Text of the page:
enhance a cover song. He returns to Northern Michigan with a Sept. 20
performance for the Blissfest fall/winter music series in Petoskey and
Sept. 21 in Traverse City at Union Street as part of the “Early Show“

The critics have met “Train Home“ on the streets for just 45 days with
rave reviews. He has been called an “American original,“ and referred to as
the “champion of finger-picking country blues.“ The Washington Post has said
that “Train Home“ is “among Smither‘s finest recordings,“ and Smither
couldn‘t agree more.
“I think it is my best ever,“ said Smither. “Then, I always think my current
is album is my best ever. It is the way it should be, you should get better
with every recording and performance.“
What Smither likes most about the album was the production process.
“I brought in Dave ‘Goody‘ Goodrich to produce it because the two of us are
on the same page,“ said Smither. “We both allow each other to do our thing
and the end result is an album that reflects where I am at musically, so I
am quite pleased.“
“Train Home,“ was recorded over a six-week period in Smither‘s Boston
suburbia home where Smither laid down the basic tracks and then added the
other tracks in the studio.
“This one wound up surprising me,“ said Smither. “It is by far the most
‘acoustic, rootsy‘ feel I‘ve ever had on a produced record. Working at home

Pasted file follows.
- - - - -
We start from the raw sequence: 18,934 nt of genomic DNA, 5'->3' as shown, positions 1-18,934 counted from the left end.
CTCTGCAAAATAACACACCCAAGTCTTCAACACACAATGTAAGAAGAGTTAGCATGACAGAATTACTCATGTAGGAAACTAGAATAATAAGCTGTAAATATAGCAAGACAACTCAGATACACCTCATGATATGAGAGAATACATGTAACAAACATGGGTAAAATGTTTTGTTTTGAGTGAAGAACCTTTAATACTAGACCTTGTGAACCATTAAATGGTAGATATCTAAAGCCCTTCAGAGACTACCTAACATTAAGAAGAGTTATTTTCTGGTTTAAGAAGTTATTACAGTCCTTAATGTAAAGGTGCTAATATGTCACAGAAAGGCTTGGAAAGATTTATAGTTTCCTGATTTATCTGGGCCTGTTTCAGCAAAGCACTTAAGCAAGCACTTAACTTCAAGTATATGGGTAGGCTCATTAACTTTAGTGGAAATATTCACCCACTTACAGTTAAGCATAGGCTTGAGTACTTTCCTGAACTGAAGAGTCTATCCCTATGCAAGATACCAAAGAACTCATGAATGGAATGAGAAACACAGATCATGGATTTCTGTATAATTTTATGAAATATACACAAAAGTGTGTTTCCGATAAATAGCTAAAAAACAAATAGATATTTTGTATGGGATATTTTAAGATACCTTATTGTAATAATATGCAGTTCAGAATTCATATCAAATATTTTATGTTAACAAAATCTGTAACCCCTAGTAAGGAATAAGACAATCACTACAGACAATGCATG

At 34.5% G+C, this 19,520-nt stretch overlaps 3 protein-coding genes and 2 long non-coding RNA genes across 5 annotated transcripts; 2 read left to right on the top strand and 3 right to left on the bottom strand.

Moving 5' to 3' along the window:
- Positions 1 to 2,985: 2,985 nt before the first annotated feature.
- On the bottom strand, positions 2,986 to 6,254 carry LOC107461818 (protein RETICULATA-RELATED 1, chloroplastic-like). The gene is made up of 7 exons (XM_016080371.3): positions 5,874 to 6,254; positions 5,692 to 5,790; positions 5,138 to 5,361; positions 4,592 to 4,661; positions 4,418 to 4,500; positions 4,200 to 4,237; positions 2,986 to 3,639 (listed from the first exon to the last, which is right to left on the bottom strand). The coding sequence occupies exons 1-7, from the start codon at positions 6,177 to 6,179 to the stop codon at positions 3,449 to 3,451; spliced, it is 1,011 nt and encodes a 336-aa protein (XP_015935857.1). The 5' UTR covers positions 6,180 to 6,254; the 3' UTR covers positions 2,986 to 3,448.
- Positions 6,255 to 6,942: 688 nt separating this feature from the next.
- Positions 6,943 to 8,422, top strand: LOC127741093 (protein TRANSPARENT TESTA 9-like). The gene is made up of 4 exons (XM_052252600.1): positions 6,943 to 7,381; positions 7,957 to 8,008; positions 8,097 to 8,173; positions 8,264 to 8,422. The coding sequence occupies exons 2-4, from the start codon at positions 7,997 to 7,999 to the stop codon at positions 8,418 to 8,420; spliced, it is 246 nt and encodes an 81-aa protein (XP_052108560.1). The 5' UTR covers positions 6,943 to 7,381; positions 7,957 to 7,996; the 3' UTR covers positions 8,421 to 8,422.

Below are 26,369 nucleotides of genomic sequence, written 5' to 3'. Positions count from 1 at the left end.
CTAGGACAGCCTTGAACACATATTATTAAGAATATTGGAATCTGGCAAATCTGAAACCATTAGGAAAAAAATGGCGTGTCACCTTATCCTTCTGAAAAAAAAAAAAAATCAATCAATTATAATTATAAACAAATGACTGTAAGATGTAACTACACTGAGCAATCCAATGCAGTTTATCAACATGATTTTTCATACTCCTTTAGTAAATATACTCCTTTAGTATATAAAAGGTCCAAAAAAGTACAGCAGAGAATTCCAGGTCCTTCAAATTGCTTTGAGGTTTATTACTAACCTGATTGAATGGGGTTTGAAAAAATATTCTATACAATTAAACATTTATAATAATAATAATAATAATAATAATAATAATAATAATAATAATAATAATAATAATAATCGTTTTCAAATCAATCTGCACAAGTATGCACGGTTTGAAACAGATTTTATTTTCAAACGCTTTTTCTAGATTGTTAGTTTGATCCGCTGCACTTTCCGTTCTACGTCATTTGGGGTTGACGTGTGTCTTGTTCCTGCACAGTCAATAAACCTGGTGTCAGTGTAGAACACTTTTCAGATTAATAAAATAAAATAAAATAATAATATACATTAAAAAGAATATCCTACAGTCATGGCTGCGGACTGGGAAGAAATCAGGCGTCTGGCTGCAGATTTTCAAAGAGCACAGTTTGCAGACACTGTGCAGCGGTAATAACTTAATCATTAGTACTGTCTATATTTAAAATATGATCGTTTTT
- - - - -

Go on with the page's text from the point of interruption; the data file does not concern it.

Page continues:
and adding other musicians‘ parts later is something I don‘t think I could
have pulled off even a few years ago. To me it sounds surprisingly
spontaneous and unrehearsed, like people who know what they‘re doing and are
having a good time doing it.“
“Train Home“ features seven Smither originals and four covers including
Smither‘s take on Dylan‘s 1965 composition “Desolation Row,“ that features
Smither‘s longtime friend Bonnie Raitt on backing vocals and slide guitar.

Smither has a unique take on playing and recording covers. He recently told
No Depression (July/August 2003) “I will not tackle a cover unless I hear
something that I think the artist missed.“ He adds, “there are
songs that I love but would never do like Ray Charles ‘Drown In My Own
Tears,‘ because he hit every base and there is nothing left for me to do.“
While Smither does covers his songs have been covered by many including
Raitt, whose signature song “Love Me Like A Man,“ was written by Smither (his
version is “Love You Like A Man,“). “That one pays the mortgage,“ Smither likes to joke.
“In fact Bonnie has done such a great job with that song that I have a hard
time convincing people that I wrote the original version.“
His career has come full circle, and at 59, a mature Chris Smither travels the
land playing to full houses 150 nights a year. He has no resentment towards
the artists who used to open for him and have risen above him in
fame -- but not necessarily in talent -- like Raitt and Jackson Browne. He even
felt that at one point he would become a “household name“ himself.
“There was a time during the 1970s that I felt I had all the pieces in
place to become a household name,“ said Smither. “It didn‘t happen and I am
okay with that now.“

Smither takes responsibility for his downward slide toward the end of the
‘70s where he fell victim to his drinking, and has he puts it, was
“unbearable“ for several years until he quit. He entered a recovery
program and in the mid-‘80s he returned to the scene with a vengeance